With this procedure, multiple needles glide along the skin, penetrating the upper layers of the skin to a depth of upto 2mm to create tiny wounds. Each puncture creates a channel that triggers the body to produce new collagen and elastin. Current devices range from pens to rollers with varying lengths of needles.
According to the FDA, the safe ranges of needle lengths, penetration depths and speeds of the device are unknown, therefore, the FDA has safety concerns regarding the potential for the needles to damage vessels and nerves. In addition, poor needles can lead to breakage of in the skin. Side-effects can include possible irritation, scarring and damage to skin. Some cases have found allergic reactions with using skin care not specifically tested for use with the device.
Bottom line: While micro needling appears to be an ongoing trend, as with any procedure that injures the skin, extreme caution is advised.
With flotation tanks, a pool or cabin is filled with 25cm of a supersaturated solution of magnesium salts (Epsom salts), to create conditions similar to the Dead Sea. This allows the body to float effortlessly on the surface of the water – creating the feeling of floating in the air.
The theory is that by floating in this type of space, the mind is free from all external distractions in order to reach deep levels of relaxation and meditation. These have been used to great benefit for athletes, workers and students to accelerate wound healing, improve performance, reduce physical and mental stress, improve mental clarity, energy levels and creativity.
Bottom line: Although still theoretical, this procedure has the potential to be a truly beneficial application to further the spa business.
Facials remain one of the most lucrative practices at the salon and spa. Especially with the advent of the Facial Bar concept, which has express facial treatments employing the most advanced skin care ingredients customised for the individual client’s skin type and schedule. These facials providing intensive results far better than an at-home regimen.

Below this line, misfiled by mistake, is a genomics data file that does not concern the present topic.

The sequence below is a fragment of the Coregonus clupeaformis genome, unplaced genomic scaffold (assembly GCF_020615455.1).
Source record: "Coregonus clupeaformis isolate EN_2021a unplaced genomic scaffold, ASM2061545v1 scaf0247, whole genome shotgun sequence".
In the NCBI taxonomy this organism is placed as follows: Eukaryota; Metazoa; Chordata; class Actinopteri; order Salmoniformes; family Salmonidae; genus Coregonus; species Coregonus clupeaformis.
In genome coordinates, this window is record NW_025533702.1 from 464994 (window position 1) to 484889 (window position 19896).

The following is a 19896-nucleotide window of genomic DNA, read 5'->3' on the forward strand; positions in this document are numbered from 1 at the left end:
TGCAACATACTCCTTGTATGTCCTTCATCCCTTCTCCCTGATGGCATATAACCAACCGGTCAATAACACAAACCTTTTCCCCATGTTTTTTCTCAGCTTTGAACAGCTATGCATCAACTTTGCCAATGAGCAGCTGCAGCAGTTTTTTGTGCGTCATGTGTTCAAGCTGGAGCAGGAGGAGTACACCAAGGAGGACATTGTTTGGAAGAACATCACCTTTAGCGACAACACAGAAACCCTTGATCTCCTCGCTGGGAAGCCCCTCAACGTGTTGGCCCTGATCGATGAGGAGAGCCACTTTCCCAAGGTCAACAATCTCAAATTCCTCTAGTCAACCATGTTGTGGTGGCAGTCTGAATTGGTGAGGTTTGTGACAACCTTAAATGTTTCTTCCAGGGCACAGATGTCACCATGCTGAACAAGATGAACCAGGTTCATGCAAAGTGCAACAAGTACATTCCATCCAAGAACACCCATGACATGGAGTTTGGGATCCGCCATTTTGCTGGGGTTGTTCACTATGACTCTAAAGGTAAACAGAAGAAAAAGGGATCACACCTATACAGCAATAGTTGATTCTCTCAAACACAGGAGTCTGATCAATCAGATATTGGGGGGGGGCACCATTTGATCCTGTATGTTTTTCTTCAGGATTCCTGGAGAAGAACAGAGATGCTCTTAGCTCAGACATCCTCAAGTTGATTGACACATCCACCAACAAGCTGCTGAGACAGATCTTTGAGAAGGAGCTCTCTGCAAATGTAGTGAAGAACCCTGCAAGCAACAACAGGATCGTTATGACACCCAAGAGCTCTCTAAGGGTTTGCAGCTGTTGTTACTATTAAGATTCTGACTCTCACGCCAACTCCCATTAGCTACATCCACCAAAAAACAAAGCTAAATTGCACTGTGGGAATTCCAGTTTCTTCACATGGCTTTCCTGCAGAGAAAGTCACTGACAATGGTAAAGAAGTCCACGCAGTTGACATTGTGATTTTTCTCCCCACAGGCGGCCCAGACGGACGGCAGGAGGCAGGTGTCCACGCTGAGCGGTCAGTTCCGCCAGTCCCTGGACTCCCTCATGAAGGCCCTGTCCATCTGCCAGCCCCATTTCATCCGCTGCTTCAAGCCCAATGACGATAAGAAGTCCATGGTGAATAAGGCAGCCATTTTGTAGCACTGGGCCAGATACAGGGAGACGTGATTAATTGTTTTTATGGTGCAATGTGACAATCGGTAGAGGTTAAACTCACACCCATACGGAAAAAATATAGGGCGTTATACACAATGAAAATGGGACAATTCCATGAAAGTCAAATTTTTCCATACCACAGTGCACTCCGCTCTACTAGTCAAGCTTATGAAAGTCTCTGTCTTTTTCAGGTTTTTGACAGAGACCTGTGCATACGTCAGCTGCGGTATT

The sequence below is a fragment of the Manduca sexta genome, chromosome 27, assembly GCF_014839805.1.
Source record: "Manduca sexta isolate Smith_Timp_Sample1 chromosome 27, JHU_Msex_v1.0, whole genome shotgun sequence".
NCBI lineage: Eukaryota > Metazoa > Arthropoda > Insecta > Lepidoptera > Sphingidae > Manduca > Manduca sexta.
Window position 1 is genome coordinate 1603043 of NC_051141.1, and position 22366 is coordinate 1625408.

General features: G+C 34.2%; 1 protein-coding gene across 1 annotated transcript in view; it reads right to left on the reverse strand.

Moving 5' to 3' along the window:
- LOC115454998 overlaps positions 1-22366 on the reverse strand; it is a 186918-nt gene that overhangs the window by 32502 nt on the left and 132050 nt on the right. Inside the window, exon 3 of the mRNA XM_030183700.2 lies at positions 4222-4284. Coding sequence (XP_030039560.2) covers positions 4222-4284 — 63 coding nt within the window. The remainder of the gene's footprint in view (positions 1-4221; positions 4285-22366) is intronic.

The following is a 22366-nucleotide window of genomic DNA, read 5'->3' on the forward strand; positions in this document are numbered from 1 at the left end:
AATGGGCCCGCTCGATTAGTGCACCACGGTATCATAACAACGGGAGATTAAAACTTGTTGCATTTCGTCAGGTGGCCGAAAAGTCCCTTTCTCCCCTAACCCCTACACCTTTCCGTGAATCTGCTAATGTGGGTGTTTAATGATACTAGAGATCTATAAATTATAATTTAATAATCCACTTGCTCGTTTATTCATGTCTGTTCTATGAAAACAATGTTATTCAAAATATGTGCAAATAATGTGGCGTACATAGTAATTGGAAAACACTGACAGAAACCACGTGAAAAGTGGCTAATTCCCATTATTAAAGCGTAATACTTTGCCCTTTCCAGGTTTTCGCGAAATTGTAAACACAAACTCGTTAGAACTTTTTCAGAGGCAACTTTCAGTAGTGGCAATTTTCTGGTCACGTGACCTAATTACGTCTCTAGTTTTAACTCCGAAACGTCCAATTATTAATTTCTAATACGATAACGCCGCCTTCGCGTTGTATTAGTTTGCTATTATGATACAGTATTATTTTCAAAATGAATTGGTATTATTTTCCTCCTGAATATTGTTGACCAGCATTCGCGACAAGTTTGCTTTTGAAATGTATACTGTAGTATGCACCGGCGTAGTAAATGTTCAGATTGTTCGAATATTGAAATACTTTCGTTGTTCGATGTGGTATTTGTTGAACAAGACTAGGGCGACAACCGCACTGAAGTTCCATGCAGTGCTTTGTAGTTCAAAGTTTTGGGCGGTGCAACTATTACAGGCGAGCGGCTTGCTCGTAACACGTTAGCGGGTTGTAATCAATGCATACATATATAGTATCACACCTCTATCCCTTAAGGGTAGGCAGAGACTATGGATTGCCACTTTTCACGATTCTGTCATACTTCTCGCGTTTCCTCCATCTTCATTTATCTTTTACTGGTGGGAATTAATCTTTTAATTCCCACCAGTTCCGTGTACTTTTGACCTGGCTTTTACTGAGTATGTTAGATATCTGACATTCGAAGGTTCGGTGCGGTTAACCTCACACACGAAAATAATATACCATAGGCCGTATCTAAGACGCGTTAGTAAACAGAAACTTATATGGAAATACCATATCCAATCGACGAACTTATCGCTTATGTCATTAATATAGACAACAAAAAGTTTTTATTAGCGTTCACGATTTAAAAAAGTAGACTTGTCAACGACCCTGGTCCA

The efficacy of skin care ingredients increases incrementally when used in an entire skin care regimen. The essentials include eye make remover, cleanser, exfoliator, toner, serum, mask, eye cream, moisture and night cream and need to be presented to the client after completion of their professional treatment, yet they do not have to be purchased all at once.
Present the full line, then select the three essential products needed for the client. This relieves them of the burden of a full programme purchase, yet virtually insures they will buy retail products for at-home use until their next treatment. The rule of thumb for retailing in this manner is 50-50 – with 50 per cent of the amount tendered rendered from the professional treatment and 50 per cent from additional retail.
Pore cleansing is NYC’s latest lunch break treatment for clear skin, says Harper’s Bazaar. Proper deep cleansing and detoxification of the skin is now considered paramount to not only providing the optimal environment for skin treatment ingredients, but for promoting the health of the skin overall.
Medical spas, one of the biggest trends, are able to provide many of the same services as day spas in conjunction with more advanced treatments under the supervision of a trained medical staff. These can include Botox and filler injections, chemical peels and laser therapies. The key here is to implement complimentary services to medical procedures, such as offering soothing and calming face masks following procedures or applying relaxing eye treatments prior to numbing agents used for injections.
Custom body treatments
Body care is not one size fits all. For example, cellulite is only exhibited on the buttocks, stomach and inner part of the thigh near the knees, whereas other parts of the body may be dry, dehydrated or in need of deep exfoliation. The trend in using multiple body treatments at once will continue to grow in the salon business. Clients can have targeted treatments in one area while receiving anti-ageing treatments, hydrating masks or deep cleansing scrubs on other areas such as the legs, back, hands and neck.
Just as younger people are becoming more and more aware of the benefits of healthy eating and proper exercise at an earlier age, the desire for healthy ageing is skewing younger generation, as well. Learning good skin care habits at an early age creates healthier skin for life. To this end, specialty products that not only promote good skin health, but also enhance the quality of life provide an excellent area of growth both in the retail and salon environment.